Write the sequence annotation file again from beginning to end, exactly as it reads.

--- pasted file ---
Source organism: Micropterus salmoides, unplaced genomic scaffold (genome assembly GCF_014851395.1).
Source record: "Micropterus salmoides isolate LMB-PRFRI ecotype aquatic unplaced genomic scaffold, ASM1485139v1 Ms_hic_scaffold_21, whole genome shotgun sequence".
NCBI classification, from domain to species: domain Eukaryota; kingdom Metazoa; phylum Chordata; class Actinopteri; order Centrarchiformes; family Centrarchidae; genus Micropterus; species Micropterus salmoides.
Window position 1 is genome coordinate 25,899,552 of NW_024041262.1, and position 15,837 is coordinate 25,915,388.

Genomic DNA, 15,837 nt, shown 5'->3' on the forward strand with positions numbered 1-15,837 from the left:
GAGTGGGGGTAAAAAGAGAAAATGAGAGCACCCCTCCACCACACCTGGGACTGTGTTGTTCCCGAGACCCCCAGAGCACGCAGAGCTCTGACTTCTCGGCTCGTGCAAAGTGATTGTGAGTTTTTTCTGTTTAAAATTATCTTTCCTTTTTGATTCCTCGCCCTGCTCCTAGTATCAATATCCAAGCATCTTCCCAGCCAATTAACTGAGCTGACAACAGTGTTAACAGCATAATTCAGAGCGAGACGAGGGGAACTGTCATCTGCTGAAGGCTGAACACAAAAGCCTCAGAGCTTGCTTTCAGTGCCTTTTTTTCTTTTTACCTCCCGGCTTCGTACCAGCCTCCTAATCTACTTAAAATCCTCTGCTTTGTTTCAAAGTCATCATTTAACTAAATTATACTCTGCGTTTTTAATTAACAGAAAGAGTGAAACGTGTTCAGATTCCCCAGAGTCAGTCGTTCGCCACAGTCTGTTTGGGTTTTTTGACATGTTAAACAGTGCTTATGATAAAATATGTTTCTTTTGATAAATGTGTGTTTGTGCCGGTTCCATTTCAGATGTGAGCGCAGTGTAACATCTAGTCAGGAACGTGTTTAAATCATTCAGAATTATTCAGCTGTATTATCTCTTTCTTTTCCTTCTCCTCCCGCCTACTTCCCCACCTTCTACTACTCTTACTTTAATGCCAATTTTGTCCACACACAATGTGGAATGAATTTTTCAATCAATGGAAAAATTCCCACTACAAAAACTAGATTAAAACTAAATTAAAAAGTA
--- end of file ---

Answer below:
Source organism: Micropterus salmoides, unplaced genomic scaffold (genome assembly GCF_014851395.1).
Source record: "Micropterus salmoides isolate LMB-PRFRI ecotype aquatic unplaced genomic scaffold, ASM1485139v1 Ms_hic_scaffold_21, whole genome shotgun sequence".
NCBI classification, from domain to species: domain Eukaryota; kingdom Metazoa; phylum Chordata; class Actinopteri; order Centrarchiformes; family Centrarchidae; genus Micropterus; species Micropterus salmoides.
Window position 1 is genome coordinate 25,899,552 of NW_024041262.1, and position 15,837 is coordinate 25,915,388.

Genomic DNA, 15,837 nt, shown 5'->3' on the forward strand with positions numbered 1-15,837 from the left:
GAGTGGGGGTAAAAAGAGAAAATGAGAGCACCCCTCCACCACACCTGGGACTGTGTTGTTCCCGAGACCCCCAGAGCACGCAGAGCTCTGACTTCTCGGCTCGTGCAAAGTGATTGTGAGTTTTTTCTGTTTAAAATTATCTTTCCTTTTTGATTCCTCGCCCTGCTCCTAGTATCAATATCCAAGCATCTTCCCAGCCAATTAACTGAGCTGACAACAGTGTTAACAGCATAATTCAGAGCGAGACGAGGGGAACTGTCATCTGCTGAAGGCTGAACACAAAAGCCTCAGAGCTTGCTTTCAGTGCCTTTTTTTCTTTTTACCTCCCGGCTTCGTACCAGCCTCCTAATCTACTTAAAATCCTCTGCTTTGTTTCAAAGTCATCATTTAACTAAATTATACTCTGCGTTTTTAATTAACAGAAAGAGTGAAACGTGTTCAGATTCCCCAGAGTCAGTCGTTCGCCACAGTCTGTTTGGGTTTTTTGACATGTTAAACAGTGCTTATGATAAAATATGTTTCTTTTGATAAATGTGTGTTTGTGCCGGTTCCATTTCAGATGTGAGCGCAGTGTAACATCTAGTCAGGAACGTGTTTAAATCATTCAGAATTATTCAGCTGTATTATCTCTTTCTTTTCCTTCTCCTCCCGCCTACTTCCCCACCTTCTACTACTCTTACTTTAATGCCAATTTTGTCCACACACAATGTGGAATGAATTTTTCAATCAATGGAAAAATTCCCACTACAAAAACTAGATTAAAACTAAATTAAAAAGTA